Annual outing to Lake Temagami


TEMAGAMI, Ontario — Each day here is a new adventure, a fresh start, and an amazing experience, and all together a menu of offerings that treat one’s senses to a satisfying full course.

It’s real hard to argue the pricelessness of the calming affect of the calls of a pair of loons as they keep track of one and the other, the glory of a movie-grade sunset, or the sweet smell of a breeze filled with cedar and pine.

Settling in

Day one found our gang refreshed from the 600-mile drive, gear handling, boat ride, and cabin set up we endured yesterday.

No fishing after arrival, just an evening of bed prep, grocery inventory, and a quick but hardy meal of Venison Helper and a side of black beans and rice.

Add to that the first of many warming fireplace blazes. The rush to ignite the kindling caused a smoke storm in the cabin.

That’s what happens when a rush replaces the need to open the damper. No wonder then, why the cabin and our clothing took on the unmistakable week-long smell of burning logs.


Day two featured the first of several big, lumberjack breakfasts built around a towering stack of pancakes, thick meaty bacon, a matching pair of sunny side up eggs, and a couple mugs of coffee.

Meals for the week would follow a carefully planned menu including meatloaf, baked ham, grilled brats, and more than one walleye dinners.

We fancy up this annual outing a bit with breakfasts of sausage gravy and biscuits, a nifty egg casserole, and late night snacks of all-beef hot dogs cooked to order in the 100-year-old stone fireplace.

In 60 years of experience on this annual retreat, I have yet to hear someone say they lost weight while here.


The big event, of course, is our daily explorations and nightly walleye, or as so many Canadians call them, pickerel outings.

Although anchoring and still fishing is a popular local technique here, we prefer to troll worms and spinners.

The weight forward spinners of Lake Erie legends have become our go-to lures because they seem to snag less than other lures and they consistently out catch everything else that we’ve tried.

Worms harnesses are given equal chances to earn their keep and so are lures such as Rapalas and Flicker Shads but, invariably, they are replaced by a night crawler tipped spinner of sorts.


Lake Temagami is protected from fish hogs by a self-monitored slot limit which protects the prime spawning size fish and a very restrictive but understandably sensible four fish daily limit.

The lake fishery overall benefits from the restrictions and a better fishing experience is the obvious result.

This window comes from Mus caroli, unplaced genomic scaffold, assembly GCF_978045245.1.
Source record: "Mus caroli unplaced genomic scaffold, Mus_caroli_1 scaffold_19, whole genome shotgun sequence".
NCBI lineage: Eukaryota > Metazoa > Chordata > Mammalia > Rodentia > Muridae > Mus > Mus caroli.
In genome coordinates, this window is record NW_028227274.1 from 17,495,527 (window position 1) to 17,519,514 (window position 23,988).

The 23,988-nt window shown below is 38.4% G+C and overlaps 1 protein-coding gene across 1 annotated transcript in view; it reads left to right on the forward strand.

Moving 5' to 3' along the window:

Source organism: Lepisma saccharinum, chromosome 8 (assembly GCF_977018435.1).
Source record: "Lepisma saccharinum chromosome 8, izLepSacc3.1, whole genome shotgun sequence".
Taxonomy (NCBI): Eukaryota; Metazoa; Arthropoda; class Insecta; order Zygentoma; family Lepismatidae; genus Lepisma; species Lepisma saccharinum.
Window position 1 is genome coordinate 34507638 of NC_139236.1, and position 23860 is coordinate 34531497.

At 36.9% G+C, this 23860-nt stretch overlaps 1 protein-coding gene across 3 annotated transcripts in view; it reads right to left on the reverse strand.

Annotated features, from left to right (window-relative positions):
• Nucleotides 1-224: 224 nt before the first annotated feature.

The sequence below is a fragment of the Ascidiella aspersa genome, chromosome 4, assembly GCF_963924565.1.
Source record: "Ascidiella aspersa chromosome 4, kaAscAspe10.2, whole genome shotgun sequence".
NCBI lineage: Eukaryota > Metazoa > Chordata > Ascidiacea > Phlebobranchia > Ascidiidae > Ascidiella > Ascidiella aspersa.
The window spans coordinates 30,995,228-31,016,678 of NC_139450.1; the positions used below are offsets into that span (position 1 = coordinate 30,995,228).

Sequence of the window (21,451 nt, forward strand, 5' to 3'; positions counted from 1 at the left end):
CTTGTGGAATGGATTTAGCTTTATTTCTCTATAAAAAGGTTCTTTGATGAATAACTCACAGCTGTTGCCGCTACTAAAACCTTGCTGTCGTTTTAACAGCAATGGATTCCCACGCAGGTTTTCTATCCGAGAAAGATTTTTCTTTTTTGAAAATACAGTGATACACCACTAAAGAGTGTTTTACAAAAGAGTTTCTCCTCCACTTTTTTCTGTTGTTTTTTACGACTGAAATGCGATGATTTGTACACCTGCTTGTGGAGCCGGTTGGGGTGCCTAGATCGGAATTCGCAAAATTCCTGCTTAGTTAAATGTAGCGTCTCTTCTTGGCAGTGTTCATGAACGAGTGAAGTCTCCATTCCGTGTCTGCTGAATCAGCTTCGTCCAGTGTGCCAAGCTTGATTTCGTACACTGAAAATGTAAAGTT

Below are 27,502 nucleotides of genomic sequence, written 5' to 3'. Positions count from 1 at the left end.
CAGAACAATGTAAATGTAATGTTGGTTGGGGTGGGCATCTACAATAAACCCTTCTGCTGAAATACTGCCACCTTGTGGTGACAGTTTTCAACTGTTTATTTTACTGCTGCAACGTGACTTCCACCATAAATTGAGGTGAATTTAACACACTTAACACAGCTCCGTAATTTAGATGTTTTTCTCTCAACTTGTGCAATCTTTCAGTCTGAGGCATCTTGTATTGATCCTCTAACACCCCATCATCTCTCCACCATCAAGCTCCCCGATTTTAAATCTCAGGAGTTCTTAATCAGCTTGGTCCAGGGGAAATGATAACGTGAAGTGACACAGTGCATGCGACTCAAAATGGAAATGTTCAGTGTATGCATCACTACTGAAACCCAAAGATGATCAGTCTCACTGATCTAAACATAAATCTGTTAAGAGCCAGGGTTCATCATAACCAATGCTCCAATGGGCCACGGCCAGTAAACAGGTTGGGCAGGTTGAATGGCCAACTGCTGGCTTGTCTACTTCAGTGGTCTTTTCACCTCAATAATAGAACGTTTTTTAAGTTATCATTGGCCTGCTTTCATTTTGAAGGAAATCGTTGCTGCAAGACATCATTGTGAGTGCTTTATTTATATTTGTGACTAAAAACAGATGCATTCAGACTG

The Ontario Fisheries Ministry offers two types of fishing licenses for non-resident anglers.

A Conservation License allows for a two walleye daily limit while a full (more expensive) Sportsman License doubles the daily limit.


A local cottage owners association operated a walleye hatchery for several years in hopes of improving the Temagami walleye population after years of decline, but in all respects, the Ministry imposed slot limit has made the most visible difference.

Lake Temagami is a huge lake with an equally huge history that our grandparents knew well and our parents may have too.

It is a grand place to experience a wilderness vacation, even as our world overtakes and literally consumes the natural places that many of us treasure.

And yes, we percolate our coffee with lake water, just as we did a half-century ago.


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Mike Tontimonia has been writing weekly columns and magazine features about the outdoors for over 25 years, a career that continues to hold the same excitement for him as it did at the beginning. Mike is a retired educator, a licensed auctioneer and marketing consultant. He lives in Ravenna, Ohio and enjoys spending time at his Carroll County cabin. Mike has hunted and fished in several states and Canada from the Carolinas to Alaska and from Idaho to Delaware. His readers have often commented that the stories about his adventures are about as close to being there as possible. He is past president of the Outdoor Writers of Ohio and a member of the Outdoor Writers Association of America. Mike is also very involved in his community as a school board member and a Rotarian.



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